To enhance efficiency and address these challenges, prioritizing more-localized production is crucial. Ensuring all stages of the supply chain operate in regions with clear and honest human rights and environmental standards can significantly improve management.

Additionally, leveraging advanced technologies like AI, big-data analytics and blockchain along with stringent certification standards can ensure transparency and sustainability throughout the entire supply chain. This approach not only enhances operational efficiency but also strengthens consumer trust and corporate responsibility.

By fostering a culture of innovation and continuous improvement and investing in both cutting-edge systems and talent development, companies can navigate the complexities of the modern supply chain. This holistic strategy is essential for building a resilient, efficient and sustainable denim supply chain that meets the demands of today’s global market.

Simon Hong

Denim Lead


 One of the most pressing challenges in the denim supply chain is environmental sustainability and transparency. From the perspective of a spandex manufacturer, these issues directly impact product performance, quality and the company’s reputation.

Achieving transparency in the spandex supply chain is essential. It is necessary to track and verify every stage from raw-material sourcing to the final product. This is crucial for addressing environmental issues and for achieving the company’s sustainability goals.

Spandex manufacturers need to integrate the latest technologies to enhance sustainability. Adopting planet-friendly raw materials and recycling processes requires substantial investment and technological effort; however, these initiatives help reduce environmental impact and enhance the company’s competitiveness in the long run. Addressing these challenges requires collaboration between spandex manufacturers and the broader denim industry. Stronger regulations, increased transparency, investment in sustainable technologies and a commitment to ethical practices are essential.

Tuncay Kılıçkan

Head of Global Business Development for Denim


 My response would definitely be visibility. Especially since COVID, the industry had strong headwinds—like all of a sudden the orders are canceled or there is a huge demand, which cannot be responded to in such a short period of time.

The industry just experienced this at the beginning of 2024. Due to the Red Sea crisis, the transportation from Asia became an immediate topic, and there have been overbookings as the supply chain and the lead times are shortened sharply with freight costs accordingly affected. This situation of course challenges the raw-material prices as well. When it comes to reflecting these unprecedented costs to the final product costs, the supply chain faces serious issues. Often those costs are absorbed by the supply chain, which disturbs the profitability of the companies.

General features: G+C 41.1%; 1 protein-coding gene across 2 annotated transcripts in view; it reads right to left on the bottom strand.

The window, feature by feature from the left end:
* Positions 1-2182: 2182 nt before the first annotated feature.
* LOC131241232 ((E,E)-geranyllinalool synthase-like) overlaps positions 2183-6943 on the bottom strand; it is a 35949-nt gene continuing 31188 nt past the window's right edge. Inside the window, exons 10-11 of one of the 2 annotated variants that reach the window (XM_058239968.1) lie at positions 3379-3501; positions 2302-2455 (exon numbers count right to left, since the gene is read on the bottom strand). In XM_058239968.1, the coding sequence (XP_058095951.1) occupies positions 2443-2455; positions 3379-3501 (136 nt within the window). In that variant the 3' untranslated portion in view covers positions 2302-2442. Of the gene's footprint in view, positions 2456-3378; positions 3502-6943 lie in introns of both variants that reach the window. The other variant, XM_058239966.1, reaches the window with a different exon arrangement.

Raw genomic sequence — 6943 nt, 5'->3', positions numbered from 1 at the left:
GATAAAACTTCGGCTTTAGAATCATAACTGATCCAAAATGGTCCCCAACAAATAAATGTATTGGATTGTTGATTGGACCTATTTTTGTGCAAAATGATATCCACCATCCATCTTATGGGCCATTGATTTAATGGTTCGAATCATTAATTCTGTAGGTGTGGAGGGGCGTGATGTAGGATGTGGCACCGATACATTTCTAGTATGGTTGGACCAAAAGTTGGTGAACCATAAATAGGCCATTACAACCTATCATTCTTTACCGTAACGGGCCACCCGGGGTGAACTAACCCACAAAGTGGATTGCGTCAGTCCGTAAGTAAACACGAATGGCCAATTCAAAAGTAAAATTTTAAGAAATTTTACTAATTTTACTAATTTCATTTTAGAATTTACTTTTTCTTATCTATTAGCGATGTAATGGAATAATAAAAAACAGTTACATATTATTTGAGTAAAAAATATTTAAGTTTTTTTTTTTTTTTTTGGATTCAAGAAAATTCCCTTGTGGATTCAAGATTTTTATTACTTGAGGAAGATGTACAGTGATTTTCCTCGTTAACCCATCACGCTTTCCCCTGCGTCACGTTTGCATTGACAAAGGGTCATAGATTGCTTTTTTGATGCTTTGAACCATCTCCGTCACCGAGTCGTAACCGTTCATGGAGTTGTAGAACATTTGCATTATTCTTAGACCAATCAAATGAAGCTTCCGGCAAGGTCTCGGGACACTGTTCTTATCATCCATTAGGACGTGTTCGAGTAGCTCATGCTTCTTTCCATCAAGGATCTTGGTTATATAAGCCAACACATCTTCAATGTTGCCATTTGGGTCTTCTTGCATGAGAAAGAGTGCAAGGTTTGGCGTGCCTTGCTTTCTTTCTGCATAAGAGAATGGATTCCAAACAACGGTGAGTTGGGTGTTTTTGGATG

On the other side, the brands may have inventory issues, which was also experienced in the second half of 2022 and in the entirety of 2023. Loss of liquidity and margin is one of those negative results of this problem. Besides, those negative experiences disrupt the purchasing practices of the brands. The decision-makers wait until the last moment and then confirm orders, which eventually puts great pressure on the supply chain and reduces efficiency.

Rebecca Larsen

Senior Manager of Business Development

AGI Denim

 Currently the denim industry’s supply chain is fast paced and unpredictable. Reduced inventory levels, increased sales and a sudden boom in demand have made it crucial for both brands and vendors to remain agile and closely connected for up-to-date forecasts and production planning.

In 2023, many retailers and our brand partners faced excess-inventory issues. As consumer demand rises, the need for quick responses, chase orders and fresh products becomes more pressing. Speed in development and design support is now essential. We are seeing a growing reliance on vendors to provide additional support and capabilities to help brand partners meet the fast-paced demand for trends and newness.

AGI Denim’s The Agency offers a collaborative partnership between our in-house team of creatives and our brand counterparts. By leveraging our verticality, we provide accelerated support and services, enabling brands to capture consumer needs more efficiently. In the near future, we hope to utilize digital design by providing solutions for rapid prototyping in digital 3D designs and AI-generated visuals as well as physical formats on a larger scale.

It is crucial for vendors and brands to work together and maintain healthy, strategic partnerships to ensure sustainable, long-term growth in the ever-changing denim-supply-chain environment.

Amy Leverton


Denim Dudes

 Something that comes up often when we talk to clients about working with the supply chain is the overwhelming number of vendors out there and the task of finding the right fit for their needs. From fledgling labels to big-box brands, finding the right partners takes up so much energy.